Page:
The US Food and Drug Administration has approved filgrastim-sndz (Zarxio), a biosimilar of filgrastim (Neupogen), and the first such agent to be approved in the United States.
This is the first biosimilar approved by the FDA
The US Food and Drug Administration (FDA) has approved filgrastim-sndz (Zarxio; Sandoz), a biosimilar of filgrastim (Neupogen; Amgen), and the first such agent to be approved in the United States.
Rather than chemically derived, biologic products come from living sources such as animals, humans, yeast, or microorganisms. The difference between the formulation of the two agents is in one inactive component. The recommended dose and treatment schedule are the same for both drugs.
“Biosimilars will provide access to important therapies for patients who need them,” said FDA Commissioner Margaret A. Hamburg, MD, in a press release. “Patients and the health care community can be confident that biosimilar products approved by the FDA meet the agency’s rigorous safety, efficacy, and quality standards.”
In January, the FDA’s independent Oncologic Drugs Advisory Committee endorsed this biosimilar by a 14-to-0 vote, paving the way for approval.
Approved with the same indications as filgrastim, which was first approved in 1991, the new drug is intended for patients with severe chronic neutropenia; cancer patients receiving myelosuppressive chemotherapy, undergoing bone marrow transplantation, or receiving autologous peripheral blood transplantation; acute myeloid leukemia (AML) patients on induction or consolidation chemotherapy; and patients receiving progenitor cell therapy.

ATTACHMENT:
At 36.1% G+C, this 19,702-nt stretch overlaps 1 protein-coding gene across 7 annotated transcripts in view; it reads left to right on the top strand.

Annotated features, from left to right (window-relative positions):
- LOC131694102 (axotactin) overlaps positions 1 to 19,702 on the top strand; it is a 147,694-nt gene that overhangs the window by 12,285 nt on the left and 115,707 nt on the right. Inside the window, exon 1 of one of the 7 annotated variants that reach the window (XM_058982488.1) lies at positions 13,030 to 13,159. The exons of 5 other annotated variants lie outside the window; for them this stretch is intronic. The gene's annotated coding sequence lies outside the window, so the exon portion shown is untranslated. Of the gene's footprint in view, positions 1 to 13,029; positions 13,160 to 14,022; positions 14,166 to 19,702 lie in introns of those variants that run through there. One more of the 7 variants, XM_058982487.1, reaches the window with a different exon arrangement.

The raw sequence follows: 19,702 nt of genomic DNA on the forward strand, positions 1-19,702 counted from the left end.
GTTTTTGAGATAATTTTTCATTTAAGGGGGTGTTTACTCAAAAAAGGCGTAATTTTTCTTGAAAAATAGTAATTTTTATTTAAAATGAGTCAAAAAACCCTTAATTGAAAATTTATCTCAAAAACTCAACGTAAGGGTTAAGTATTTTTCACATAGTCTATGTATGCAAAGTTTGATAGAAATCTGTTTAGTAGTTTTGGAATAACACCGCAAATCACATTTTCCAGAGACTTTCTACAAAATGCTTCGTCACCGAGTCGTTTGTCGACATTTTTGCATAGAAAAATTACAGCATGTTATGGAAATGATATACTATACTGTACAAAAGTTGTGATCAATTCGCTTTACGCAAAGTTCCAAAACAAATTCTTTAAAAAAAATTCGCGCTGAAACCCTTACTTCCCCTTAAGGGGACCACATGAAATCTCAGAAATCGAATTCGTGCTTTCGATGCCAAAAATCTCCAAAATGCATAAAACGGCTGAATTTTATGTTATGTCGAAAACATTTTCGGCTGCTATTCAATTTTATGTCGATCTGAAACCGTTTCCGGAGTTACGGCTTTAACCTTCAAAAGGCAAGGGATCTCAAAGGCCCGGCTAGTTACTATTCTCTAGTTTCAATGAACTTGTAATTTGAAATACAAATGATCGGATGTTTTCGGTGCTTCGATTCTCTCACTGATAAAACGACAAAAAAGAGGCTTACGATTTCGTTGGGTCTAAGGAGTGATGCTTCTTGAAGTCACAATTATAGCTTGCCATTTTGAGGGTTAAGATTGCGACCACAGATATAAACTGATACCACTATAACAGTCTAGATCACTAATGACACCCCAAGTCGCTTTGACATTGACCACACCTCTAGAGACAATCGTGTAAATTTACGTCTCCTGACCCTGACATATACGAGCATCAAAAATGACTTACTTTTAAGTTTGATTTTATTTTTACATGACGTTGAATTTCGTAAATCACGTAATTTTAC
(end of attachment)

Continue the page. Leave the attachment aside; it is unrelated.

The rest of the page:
The approval of the filgrastim biosimilar is based on several clinical trials that demonstrated the pharmacodynamic and pharmacokinetic similarities of filgrastim-sndz and filgrastim. Patients were treated with the two agents subcutaneously at doses of 1–10 mcg/kg.
The safety profile of filgrastim-sndz is similar to that of filgrastim. Data were evaluated in 418 patients, which included healthy subjects (n = 204) and breast cancer patients (n = 214) on chemotherapy.
The most common adverse events of filgrastim-sndz are musculoskeletal pain, muscle redness, and swelling or itching at the site of injection, all of which were expected. Serious adverse events include spleen rupture and allergic reactions that may cause fast pulse and sweating, shortness of breath, wheezing, rash, and swelling of the mouth or eyes. Another serious allergic reaction observed in patients on filgrastim-sndz is acute respiratory distress syndrome.
The name for the new agent, filgrastim-sndz, is a placeholder name. The FDA has yet to issue guidance on the naming of future biosimilars, but plans to do so soon.